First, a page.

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BP Reynoso and Mayor Adams Raise Volume on SOS to Nation’s Leaders for Funding to Head off Crisis

BP Reynoso, center, with Mayor Adams, far right, and public advocate Jumaane Williams, left.

As reported last week, New York City’s resources are straining under the influx of 100,000 asylum-seekers arriving in NYC since last Spring; the City Shelter population is at a record high, and the crisis is expected to cost the city $12 billion within three years.
This past Tuesday, Brooklyn Borough President Antonio Reynoso joined by NYC Mayor Eric Adams, fellow elected officials, labor leaders, and immigrants’ rights groups at Brooklyn Borough Hall sent a clarion call to state and Federal administrators and the private sector: New York City is in desperate need for funding and strategic involvement to help serve asylum-seekers. Nearly 100,000 asylum-seekers have arrived in NYC since the spring 2022, and a record 108,400 people are currently sleeping in city shelters.

Among the participants, in addition to Adams and Reynoso, were: Public Advocate Jumaane Williams, State Senator Jabari Brisport, Assembly Member Robert Carroll, Assembly Member Lester Chang, Council Member Alexa Avilés, Hotel and Gaming Trades Council (HTC), New York Immigration Coalition, The Legal Aid Society, Mixteca, Bridge Street Development Corporation, Brooklyn elected officials and Immigrants’ rights advocates.
“Today, our call to action is loud and clear: the Federal and State administrations and private sector must aid New York City in addressing the migrant crisis – the well-being of our city demands it,” said Reynoso.
“As Borough President, I am ready to do my part in welcoming our new neighbors. Earlier this summer, I offered to the Adams Administration that Borough Hall could be used as a shelter for migrants, a promise that I stand ready to fulfill. The City of New York is stepping up to provide for our new neighbors, but we cannot do it alone, and many of the partners that we need have been absent for far too long. I implore President Biden, Governor Hochul, and the private sector to step up.”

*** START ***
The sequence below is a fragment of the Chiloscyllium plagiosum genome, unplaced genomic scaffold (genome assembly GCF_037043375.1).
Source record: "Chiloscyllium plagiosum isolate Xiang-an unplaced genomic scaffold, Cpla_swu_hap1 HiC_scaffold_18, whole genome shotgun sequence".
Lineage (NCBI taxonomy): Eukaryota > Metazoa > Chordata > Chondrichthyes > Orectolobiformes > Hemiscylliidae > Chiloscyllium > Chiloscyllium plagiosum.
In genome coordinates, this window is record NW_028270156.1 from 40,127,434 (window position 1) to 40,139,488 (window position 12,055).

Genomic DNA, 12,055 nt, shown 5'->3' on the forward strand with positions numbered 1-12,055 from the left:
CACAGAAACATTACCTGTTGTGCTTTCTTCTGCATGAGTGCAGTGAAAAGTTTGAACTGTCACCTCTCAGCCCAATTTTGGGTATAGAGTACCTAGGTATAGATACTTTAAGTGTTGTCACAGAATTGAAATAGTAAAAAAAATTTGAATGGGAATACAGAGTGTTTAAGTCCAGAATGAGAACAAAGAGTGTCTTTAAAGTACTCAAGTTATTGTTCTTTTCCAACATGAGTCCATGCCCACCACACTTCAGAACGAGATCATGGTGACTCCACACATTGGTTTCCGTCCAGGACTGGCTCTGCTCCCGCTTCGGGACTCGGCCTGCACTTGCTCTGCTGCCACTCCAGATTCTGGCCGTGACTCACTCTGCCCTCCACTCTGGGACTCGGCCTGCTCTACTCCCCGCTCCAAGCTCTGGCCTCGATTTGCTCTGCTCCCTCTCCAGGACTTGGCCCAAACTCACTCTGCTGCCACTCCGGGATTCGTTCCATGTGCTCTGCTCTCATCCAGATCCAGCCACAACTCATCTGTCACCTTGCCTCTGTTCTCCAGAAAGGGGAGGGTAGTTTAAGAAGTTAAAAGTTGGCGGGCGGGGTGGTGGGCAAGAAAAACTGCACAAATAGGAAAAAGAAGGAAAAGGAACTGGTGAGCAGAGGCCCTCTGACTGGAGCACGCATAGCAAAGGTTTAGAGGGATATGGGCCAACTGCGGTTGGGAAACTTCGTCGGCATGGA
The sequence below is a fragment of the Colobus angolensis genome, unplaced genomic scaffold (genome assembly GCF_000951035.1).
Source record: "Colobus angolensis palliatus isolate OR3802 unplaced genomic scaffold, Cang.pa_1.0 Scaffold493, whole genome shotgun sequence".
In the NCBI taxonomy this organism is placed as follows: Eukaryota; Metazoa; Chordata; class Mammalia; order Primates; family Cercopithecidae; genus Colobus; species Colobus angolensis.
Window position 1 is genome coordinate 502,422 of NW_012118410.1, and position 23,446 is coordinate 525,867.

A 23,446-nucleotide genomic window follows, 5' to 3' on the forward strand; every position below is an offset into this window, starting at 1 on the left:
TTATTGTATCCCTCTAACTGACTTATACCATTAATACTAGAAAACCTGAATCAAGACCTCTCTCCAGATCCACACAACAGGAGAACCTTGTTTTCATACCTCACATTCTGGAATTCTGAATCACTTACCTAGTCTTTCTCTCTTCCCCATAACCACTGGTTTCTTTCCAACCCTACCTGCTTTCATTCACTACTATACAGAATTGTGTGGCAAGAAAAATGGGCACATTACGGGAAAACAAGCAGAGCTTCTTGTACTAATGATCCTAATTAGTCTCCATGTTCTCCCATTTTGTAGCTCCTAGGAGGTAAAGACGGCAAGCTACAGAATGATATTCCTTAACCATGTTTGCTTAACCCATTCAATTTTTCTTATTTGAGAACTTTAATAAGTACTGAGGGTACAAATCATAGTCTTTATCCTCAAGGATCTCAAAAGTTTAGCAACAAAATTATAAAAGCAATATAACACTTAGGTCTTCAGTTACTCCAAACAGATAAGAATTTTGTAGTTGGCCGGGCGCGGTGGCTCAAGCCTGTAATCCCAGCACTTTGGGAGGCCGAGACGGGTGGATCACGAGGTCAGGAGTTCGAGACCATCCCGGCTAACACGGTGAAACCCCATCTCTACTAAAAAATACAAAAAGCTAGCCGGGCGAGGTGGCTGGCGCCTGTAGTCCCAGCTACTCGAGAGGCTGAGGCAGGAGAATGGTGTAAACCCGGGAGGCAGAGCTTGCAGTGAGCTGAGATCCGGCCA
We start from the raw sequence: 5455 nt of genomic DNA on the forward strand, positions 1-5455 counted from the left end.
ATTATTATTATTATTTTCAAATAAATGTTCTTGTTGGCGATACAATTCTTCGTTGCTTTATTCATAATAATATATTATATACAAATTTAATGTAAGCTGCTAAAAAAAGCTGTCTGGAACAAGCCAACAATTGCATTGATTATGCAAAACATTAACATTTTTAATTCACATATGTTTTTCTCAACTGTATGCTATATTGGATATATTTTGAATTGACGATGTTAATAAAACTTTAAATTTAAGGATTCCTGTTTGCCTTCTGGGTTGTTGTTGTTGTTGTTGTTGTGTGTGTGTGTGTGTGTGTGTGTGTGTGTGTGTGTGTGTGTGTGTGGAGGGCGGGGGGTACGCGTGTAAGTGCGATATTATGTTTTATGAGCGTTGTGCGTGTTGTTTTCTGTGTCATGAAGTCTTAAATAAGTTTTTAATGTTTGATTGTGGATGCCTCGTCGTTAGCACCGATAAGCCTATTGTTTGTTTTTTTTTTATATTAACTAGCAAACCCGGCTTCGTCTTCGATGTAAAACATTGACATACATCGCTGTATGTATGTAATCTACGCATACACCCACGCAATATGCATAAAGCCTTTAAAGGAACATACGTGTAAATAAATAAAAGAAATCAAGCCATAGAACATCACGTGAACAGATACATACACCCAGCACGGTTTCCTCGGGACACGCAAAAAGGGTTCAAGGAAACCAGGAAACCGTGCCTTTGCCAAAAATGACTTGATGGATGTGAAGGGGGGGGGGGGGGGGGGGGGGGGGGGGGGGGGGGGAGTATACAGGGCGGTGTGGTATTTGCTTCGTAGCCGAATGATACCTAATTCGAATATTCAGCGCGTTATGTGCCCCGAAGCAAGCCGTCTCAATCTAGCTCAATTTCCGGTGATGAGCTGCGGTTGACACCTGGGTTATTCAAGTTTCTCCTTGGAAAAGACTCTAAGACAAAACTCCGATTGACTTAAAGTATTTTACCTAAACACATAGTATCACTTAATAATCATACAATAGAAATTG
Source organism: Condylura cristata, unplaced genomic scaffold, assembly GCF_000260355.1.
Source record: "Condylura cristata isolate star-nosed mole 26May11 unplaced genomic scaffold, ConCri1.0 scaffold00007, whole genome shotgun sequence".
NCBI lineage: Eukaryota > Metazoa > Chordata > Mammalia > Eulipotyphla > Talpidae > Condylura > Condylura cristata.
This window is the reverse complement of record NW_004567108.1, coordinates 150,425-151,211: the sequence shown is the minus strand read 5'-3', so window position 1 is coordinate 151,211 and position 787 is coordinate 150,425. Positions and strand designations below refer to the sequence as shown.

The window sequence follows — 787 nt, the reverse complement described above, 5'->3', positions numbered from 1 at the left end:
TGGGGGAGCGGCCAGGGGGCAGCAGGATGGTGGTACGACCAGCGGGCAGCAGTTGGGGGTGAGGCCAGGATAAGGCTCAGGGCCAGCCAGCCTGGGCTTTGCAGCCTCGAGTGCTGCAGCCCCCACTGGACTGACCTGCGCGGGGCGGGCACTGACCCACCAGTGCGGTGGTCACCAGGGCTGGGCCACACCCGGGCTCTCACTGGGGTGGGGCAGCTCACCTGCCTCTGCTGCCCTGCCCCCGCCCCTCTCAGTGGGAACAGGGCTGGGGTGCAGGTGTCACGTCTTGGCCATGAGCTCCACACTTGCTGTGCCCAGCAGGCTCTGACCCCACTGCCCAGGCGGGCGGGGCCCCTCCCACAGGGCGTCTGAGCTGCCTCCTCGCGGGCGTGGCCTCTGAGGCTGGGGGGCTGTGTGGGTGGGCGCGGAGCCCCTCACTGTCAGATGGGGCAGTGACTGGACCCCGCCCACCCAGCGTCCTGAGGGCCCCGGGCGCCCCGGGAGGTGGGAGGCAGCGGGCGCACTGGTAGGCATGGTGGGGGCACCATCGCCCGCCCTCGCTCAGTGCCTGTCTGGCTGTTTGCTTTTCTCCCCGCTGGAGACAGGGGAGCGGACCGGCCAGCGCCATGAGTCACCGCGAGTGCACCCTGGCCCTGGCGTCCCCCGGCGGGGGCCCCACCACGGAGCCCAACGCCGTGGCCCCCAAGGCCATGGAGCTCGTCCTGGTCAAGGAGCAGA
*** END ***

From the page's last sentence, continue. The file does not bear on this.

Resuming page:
At the Tuesday, press conference Mayor Adams pushed the pedal hard on his continuing demands for federal assistance to turn the tide on the ongoing migrant crisis.
“There is no reason the national government is not standing true to the basic principle of the American experience to allow you the right to work. It’s unfair as the city continues to evolve that a national crisis and humanitarian crisis of a level that has never been experienced before is now dropped into the lap of this city with no support.
In his call for work permits for migrants, supported by Hochul, Adams said the delays in processing were “unacceptable.”

Reynoso firmly warned that the migrant crisis could harm the Democrats in the 2024 election. “We need those seats,” he said. “I want to be very clear that this can be used against the Democratic Party during these congressional races.”
“This is the greatest challenge our city has faced in decades,” Adams told the rally. “We’ve got to get it right.”
But the effort to find solutions is in overdrive. Last May, Borough President Reynoso proposed immediate legal opportunities for Governor Hochul, Mayor Adams, and the New York City Council to open up tens of thousands of NYC apartments for New Yorkers living in city shelters and expand immediate and long-term housing opportunities across the state – including inviting the Mayor to use Brooklyn Borough Hall as a shelter for migrants.
In a few days, NYC will open a new migrant mega-shelter on Randall’s Island in New York City.